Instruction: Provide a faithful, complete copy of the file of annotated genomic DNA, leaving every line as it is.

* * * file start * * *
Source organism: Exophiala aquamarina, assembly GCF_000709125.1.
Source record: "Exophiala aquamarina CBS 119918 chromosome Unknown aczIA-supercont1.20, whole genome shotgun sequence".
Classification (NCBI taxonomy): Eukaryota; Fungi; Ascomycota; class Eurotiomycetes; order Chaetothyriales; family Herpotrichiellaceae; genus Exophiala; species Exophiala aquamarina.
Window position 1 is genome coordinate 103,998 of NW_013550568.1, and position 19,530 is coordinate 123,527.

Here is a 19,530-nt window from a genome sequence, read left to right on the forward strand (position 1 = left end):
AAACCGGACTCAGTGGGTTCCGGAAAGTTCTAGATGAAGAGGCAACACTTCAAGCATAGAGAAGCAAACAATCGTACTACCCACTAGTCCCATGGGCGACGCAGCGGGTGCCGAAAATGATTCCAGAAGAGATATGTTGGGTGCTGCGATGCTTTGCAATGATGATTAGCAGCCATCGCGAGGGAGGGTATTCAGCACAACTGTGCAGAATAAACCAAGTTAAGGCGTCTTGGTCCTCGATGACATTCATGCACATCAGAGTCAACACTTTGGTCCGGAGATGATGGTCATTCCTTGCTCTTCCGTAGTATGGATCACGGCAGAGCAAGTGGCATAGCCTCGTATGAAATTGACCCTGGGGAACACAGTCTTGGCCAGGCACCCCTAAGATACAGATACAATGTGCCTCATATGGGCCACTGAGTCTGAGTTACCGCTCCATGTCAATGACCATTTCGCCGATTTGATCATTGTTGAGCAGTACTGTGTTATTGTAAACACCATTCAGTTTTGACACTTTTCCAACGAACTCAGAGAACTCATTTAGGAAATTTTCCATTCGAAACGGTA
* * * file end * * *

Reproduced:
Source organism: Exophiala aquamarina, assembly GCF_000709125.1.
Source record: "Exophiala aquamarina CBS 119918 chromosome Unknown aczIA-supercont1.20, whole genome shotgun sequence".
Classification (NCBI taxonomy): Eukaryota; Fungi; Ascomycota; class Eurotiomycetes; order Chaetothyriales; family Herpotrichiellaceae; genus Exophiala; species Exophiala aquamarina.
Window position 1 is genome coordinate 103,998 of NW_013550568.1, and position 19,530 is coordinate 123,527.

Here is a 19,530-nt window from a genome sequence, read left to right on the forward strand (position 1 = left end):
AAACCGGACTCAGTGGGTTCCGGAAAGTTCTAGATGAAGAGGCAACACTTCAAGCATAGAGAAGCAAACAATCGTACTACCCACTAGTCCCATGGGCGACGCAGCGGGTGCCGAAAATGATTCCAGAAGAGATATGTTGGGTGCTGCGATGCTTTGCAATGATGATTAGCAGCCATCGCGAGGGAGGGTATTCAGCACAACTGTGCAGAATAAACCAAGTTAAGGCGTCTTGGTCCTCGATGACATTCATGCACATCAGAGTCAACACTTTGGTCCGGAGATGATGGTCATTCCTTGCTCTTCCGTAGTATGGATCACGGCAGAGCAAGTGGCATAGCCTCGTATGAAATTGACCCTGGGGAACACAGTCTTGGCCAGGCACCCCTAAGATACAGATACAATGTGCCTCATATGGGCCACTGAGTCTGAGTTACCGCTCCATGTCAATGACCATTTCGCCGATTTGATCATTGTTGAGCAGTACTGTGTTATTGTAAACACCATTCAGTTTTGACACTTTTCCAACGAACTCAGAGAACTCATTTAGGAAATTTTCCATTCGAAACGGTA